Note to BP CEO:
SHUT UP ALREADY.
The Gulf of Mexico is a very big ocean. The amount of volume of oil and dispersant we are putting into it is tiny in relation to the total water volume. -Guardian, UK (May 14, 2010)
Our resident crisis expert Susan Tellem, is stunned at the slow reaction by all involved from BP to the feds. CEO Tony Hayward waited way too long to make a statement and then was so cavalier to state that it “wasn’t BP’s accident.” What happened to “I’m so sorry”?
Listen up executives who don’t have crisis management procedures in place… Tiger Woods and Toyota could have both used some sound advice from crisis management professionals. From Susan:
- I would never put my CEO out there first.
There should be someone slightly lower on the totem pole so that the head guy can be brought out if something worse happens.
- Put on your jeans and boots and get out there to help.
Has Hayward visited the site yet? He’s been to Washington three times (that I’m aware of) to kiss the arses of power players who make decisions about who drills and where, but not to the actual spill zone.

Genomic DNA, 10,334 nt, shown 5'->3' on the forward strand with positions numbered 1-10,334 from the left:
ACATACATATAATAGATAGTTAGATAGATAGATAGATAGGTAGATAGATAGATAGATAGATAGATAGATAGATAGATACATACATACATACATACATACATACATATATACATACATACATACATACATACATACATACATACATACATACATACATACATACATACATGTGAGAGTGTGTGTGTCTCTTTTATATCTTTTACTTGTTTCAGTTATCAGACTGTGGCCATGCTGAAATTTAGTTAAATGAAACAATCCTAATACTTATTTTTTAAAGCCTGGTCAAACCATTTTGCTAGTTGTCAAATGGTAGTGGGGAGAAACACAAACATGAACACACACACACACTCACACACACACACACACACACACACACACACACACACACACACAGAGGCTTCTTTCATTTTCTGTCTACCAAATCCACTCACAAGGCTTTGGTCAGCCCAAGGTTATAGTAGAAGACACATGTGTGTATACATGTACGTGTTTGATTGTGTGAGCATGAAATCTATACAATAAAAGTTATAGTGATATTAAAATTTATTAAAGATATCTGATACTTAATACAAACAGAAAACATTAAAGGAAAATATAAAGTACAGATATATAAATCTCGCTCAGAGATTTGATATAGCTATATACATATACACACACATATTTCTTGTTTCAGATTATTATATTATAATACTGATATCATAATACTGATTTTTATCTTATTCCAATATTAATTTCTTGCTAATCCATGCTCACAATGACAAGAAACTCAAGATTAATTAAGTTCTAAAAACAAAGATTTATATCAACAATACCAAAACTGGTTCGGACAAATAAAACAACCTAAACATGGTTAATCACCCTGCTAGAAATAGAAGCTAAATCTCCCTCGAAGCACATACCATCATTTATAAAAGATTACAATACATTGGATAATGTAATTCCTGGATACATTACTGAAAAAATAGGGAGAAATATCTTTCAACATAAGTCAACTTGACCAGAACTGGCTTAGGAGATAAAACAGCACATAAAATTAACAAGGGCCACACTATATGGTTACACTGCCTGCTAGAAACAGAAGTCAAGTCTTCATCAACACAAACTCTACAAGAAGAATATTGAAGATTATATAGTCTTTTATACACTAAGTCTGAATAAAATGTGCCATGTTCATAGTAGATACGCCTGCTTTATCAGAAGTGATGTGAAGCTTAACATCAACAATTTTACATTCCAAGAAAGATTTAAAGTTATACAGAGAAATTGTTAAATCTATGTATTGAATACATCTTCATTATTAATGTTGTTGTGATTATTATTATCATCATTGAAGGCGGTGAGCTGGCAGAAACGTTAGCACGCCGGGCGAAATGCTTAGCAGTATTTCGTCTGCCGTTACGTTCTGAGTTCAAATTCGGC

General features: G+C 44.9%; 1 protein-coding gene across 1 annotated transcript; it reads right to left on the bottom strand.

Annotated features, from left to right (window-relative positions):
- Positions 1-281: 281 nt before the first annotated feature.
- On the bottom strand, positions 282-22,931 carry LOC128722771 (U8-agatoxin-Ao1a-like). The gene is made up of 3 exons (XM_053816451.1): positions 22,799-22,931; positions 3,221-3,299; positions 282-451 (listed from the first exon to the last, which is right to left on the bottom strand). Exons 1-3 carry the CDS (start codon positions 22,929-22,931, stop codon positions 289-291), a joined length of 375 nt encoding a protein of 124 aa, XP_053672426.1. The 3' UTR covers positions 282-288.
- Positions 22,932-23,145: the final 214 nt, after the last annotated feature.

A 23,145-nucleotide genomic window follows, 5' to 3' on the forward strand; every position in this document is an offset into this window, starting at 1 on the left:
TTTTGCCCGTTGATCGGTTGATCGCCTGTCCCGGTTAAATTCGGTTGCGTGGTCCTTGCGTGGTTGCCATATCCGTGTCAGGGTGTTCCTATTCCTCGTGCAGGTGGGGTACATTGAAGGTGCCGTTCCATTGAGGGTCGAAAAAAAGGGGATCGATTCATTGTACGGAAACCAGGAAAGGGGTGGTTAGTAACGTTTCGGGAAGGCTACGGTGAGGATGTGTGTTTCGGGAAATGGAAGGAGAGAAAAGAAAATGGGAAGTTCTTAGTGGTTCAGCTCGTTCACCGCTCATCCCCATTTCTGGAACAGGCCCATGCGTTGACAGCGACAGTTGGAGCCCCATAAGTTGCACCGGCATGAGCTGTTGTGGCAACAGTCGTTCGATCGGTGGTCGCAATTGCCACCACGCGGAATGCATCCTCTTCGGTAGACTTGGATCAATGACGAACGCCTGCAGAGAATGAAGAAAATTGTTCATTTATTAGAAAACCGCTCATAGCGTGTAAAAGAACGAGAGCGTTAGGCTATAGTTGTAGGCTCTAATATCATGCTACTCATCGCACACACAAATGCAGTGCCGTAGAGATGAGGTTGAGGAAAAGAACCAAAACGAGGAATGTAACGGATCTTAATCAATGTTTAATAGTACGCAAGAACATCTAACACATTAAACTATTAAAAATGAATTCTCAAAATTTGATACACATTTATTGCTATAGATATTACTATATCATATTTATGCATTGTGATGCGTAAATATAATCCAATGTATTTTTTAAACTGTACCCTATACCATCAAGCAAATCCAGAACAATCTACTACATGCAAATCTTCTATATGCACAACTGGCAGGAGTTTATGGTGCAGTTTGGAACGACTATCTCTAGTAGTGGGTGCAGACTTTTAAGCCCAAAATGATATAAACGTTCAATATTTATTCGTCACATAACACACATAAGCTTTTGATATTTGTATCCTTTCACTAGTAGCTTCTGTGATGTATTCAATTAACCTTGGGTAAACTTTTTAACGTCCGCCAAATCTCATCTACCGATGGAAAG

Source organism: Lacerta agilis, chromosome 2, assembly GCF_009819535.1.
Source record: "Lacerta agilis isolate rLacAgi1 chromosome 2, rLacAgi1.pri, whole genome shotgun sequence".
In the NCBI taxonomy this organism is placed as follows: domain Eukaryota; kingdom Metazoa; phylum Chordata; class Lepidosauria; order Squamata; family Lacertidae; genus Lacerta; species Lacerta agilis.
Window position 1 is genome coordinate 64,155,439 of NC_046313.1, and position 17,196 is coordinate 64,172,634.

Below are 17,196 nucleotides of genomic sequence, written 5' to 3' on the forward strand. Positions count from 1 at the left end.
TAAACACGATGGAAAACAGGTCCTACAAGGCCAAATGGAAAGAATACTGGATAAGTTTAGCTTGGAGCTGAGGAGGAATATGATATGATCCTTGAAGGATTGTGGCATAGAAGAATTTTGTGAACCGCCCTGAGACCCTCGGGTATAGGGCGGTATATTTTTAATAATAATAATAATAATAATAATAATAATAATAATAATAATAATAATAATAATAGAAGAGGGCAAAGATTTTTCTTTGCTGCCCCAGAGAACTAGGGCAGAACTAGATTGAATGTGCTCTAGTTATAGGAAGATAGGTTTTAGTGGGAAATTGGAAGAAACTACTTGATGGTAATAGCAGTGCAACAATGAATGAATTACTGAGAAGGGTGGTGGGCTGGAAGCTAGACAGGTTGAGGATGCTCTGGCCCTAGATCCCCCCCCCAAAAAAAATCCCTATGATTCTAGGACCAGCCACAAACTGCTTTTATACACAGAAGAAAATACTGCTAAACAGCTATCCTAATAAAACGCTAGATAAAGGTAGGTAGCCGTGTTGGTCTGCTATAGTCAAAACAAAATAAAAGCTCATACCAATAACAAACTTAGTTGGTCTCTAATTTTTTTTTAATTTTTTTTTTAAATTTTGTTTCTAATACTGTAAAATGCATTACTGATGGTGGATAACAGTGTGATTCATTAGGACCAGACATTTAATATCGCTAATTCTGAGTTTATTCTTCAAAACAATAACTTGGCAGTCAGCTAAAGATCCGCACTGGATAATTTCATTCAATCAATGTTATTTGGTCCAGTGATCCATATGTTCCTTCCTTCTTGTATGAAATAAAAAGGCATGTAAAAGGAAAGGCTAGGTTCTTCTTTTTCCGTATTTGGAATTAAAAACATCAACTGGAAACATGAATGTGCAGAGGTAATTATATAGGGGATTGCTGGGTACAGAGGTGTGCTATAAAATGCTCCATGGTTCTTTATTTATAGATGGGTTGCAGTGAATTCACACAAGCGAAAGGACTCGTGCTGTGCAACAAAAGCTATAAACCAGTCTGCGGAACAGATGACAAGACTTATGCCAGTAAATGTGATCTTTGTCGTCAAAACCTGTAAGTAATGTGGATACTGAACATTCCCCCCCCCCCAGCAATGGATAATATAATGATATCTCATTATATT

- Have a crisis plan in place or knowledge to fix this type of problem.
It should have never been approved by the Feds in the first place without an action plan if the valve failed.
- The Feds waited too long to react.
They are pushing everything else through – healthcare, immigration reform, etc. like there is no tomorrow but were not quick to react to this problem.
Furthermore, Susan adds that the original statement by the CEO was equally laughable and grammatically incorrect. And a dismal failure. From AP:
BP’s chief executive said Tuesday that a containment dome designed to cover the Gulf oil leak will be on the seabed Thursday, and will be hooked up to a drill ship over the weekend. ‘This has never been done in 5,000 feet of water … So we’ll undoubtedly encounter some issues as we go through that process,” CEO Tony Hayward told reporters at a news conference. ‘But if that was a good outcome, then you would have the principal leak contained by the early part of next week. But there’s (sic) no guarantees.’
Well we all know how that ended – something between explosive diarrhea and projectile vomiting on the sea floor when the 100 ton cap misbehaved. What a big mess and PR crisis fail to compliment such a horrible and unfortunate situation.
Posted in Crisis, media, PR and Marketing
Tagged BP, Crisis, gulf, management, oil, oil spill, pr, publicity, spill, tony hayward, US